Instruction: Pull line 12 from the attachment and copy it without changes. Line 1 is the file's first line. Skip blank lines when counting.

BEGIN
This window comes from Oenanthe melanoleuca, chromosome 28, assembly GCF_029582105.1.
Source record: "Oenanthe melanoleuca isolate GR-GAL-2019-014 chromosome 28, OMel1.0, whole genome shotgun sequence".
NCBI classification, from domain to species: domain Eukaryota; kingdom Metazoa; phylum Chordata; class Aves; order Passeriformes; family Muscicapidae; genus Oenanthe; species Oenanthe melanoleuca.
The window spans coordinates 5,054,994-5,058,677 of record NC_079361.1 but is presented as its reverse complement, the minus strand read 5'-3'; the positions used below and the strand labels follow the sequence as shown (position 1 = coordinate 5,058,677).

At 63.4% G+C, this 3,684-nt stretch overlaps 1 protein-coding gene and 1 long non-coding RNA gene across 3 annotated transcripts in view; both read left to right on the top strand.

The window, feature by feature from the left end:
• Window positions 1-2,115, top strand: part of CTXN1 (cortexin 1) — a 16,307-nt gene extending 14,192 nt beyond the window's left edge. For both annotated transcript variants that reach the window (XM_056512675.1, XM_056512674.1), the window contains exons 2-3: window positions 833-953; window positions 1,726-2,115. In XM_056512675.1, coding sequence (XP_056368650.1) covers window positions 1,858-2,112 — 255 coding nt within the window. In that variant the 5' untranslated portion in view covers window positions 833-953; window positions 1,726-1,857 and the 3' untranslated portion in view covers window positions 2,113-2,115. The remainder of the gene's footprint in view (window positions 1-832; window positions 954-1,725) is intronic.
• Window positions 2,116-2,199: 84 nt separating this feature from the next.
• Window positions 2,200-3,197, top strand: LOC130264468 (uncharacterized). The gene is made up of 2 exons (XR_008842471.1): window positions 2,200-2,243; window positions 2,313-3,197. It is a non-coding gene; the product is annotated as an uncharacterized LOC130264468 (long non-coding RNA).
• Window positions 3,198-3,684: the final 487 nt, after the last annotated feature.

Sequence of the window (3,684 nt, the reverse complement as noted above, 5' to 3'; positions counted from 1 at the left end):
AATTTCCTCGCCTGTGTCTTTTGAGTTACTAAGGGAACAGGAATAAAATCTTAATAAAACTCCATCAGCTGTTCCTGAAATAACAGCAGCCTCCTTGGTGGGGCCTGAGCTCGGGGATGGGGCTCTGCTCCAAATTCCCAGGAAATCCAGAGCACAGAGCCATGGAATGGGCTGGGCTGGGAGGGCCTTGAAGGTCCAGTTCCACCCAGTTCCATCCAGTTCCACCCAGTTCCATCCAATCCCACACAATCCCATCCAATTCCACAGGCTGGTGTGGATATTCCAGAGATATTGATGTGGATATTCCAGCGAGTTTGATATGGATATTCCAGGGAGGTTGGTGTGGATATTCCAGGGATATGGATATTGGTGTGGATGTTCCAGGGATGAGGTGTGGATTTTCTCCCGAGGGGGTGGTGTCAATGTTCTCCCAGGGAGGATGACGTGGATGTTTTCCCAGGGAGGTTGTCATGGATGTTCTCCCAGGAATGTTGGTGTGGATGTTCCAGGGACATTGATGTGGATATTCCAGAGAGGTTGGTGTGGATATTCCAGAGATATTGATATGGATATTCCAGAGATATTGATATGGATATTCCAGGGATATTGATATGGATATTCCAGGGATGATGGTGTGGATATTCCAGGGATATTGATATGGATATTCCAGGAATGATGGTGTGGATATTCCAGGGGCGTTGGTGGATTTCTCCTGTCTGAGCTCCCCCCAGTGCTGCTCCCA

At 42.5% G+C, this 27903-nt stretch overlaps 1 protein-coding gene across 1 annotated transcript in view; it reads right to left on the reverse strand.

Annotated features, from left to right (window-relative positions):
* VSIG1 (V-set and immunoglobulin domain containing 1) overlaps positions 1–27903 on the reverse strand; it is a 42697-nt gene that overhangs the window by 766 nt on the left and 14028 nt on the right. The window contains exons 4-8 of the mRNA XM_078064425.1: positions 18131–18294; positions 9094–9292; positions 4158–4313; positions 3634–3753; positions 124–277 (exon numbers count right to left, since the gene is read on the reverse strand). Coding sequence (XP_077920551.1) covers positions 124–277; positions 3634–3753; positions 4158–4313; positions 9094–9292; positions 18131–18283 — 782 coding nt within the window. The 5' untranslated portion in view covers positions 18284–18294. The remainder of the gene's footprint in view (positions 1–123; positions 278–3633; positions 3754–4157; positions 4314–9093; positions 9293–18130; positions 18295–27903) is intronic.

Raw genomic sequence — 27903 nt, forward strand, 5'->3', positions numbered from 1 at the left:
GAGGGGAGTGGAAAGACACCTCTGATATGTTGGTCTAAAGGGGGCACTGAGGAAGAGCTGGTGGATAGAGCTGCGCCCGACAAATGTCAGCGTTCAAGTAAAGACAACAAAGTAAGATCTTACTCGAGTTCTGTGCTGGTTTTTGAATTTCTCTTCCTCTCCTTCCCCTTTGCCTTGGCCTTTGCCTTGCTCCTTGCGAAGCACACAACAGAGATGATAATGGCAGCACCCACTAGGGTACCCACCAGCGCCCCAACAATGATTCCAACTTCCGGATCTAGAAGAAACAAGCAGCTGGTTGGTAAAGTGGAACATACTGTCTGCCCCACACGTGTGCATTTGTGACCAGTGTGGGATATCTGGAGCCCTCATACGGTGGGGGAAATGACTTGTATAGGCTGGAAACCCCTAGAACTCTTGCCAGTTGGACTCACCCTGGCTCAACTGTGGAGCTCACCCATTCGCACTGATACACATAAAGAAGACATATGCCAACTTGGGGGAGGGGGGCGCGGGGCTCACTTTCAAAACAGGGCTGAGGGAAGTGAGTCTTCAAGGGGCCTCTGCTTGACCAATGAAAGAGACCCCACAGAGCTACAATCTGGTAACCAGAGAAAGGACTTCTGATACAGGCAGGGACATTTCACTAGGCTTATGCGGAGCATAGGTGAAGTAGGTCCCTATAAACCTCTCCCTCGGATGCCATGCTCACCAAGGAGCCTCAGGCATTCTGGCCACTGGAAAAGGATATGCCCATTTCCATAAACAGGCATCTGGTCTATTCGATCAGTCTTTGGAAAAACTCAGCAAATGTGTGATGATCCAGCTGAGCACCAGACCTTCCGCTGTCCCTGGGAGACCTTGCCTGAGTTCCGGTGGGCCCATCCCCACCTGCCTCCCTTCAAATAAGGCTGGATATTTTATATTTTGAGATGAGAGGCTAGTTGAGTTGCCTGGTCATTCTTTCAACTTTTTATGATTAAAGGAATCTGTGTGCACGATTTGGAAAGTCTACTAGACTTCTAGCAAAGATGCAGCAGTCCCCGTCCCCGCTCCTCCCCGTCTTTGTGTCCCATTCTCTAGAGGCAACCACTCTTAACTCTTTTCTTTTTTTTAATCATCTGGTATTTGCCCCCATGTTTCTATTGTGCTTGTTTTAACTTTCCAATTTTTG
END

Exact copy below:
AATTTCCTCGCCTGTGTCTTTTGAGTTACTAAGGGAACAGGAATAAAATCTTAATAAAACTCCATCAGCTGTTCCTGAAATAACAGCAGCCTCCTTGGTGGGGCCTGAGCTCGGGGATGGGGCTCTGCTCCAAATTCCCAGGAAATCCAGAGCACAGAGCCATGGAATGGGCTGGGCTGGGAGGGCCTTGAAGGTCCAGTTCCACCCAGTTCCATCCAGTTCCACCCAGTTCCATCCAATCCCACACAATCCCATCCAATTCCACAGGCTGGTGTGGATATTCCAGAGATATTGATGTGGATATTCCAGCGAGTTTGATATGGATATTCCAGGGAGGTTGGTGTGGATATTCCAGGGATATGGATATTGGTGTGGATGTTCCAGGGATGAGGTGTGGATTTTCTCCCGAGGGGGTGGTGTCAATGTTCTCCCAGGGAGGATGACGTGGATGTTTTCCCAGGGAGGTTGTCATGGATGTTCTCCCAGGAATGTTGGTGTGGATGTTCCAGGGACATTGATGTGGATATTCCAGAGAGGTTGGTGTGGATATTCCAGAGATATTGATATGGATATTCCAGAGATATTGATATGGATATTCCAGGGATATTGATATGGATATTCCAGGGATGATGGTGTGGATATTCCAGGGATATTGATATGGATATTCCAGGAATGATGGTGTGGATATTCCAGGGGCGTTGGTGGATTTCTCCTGTCTGAGCTCCCCCCAGTGCTGCTCCCA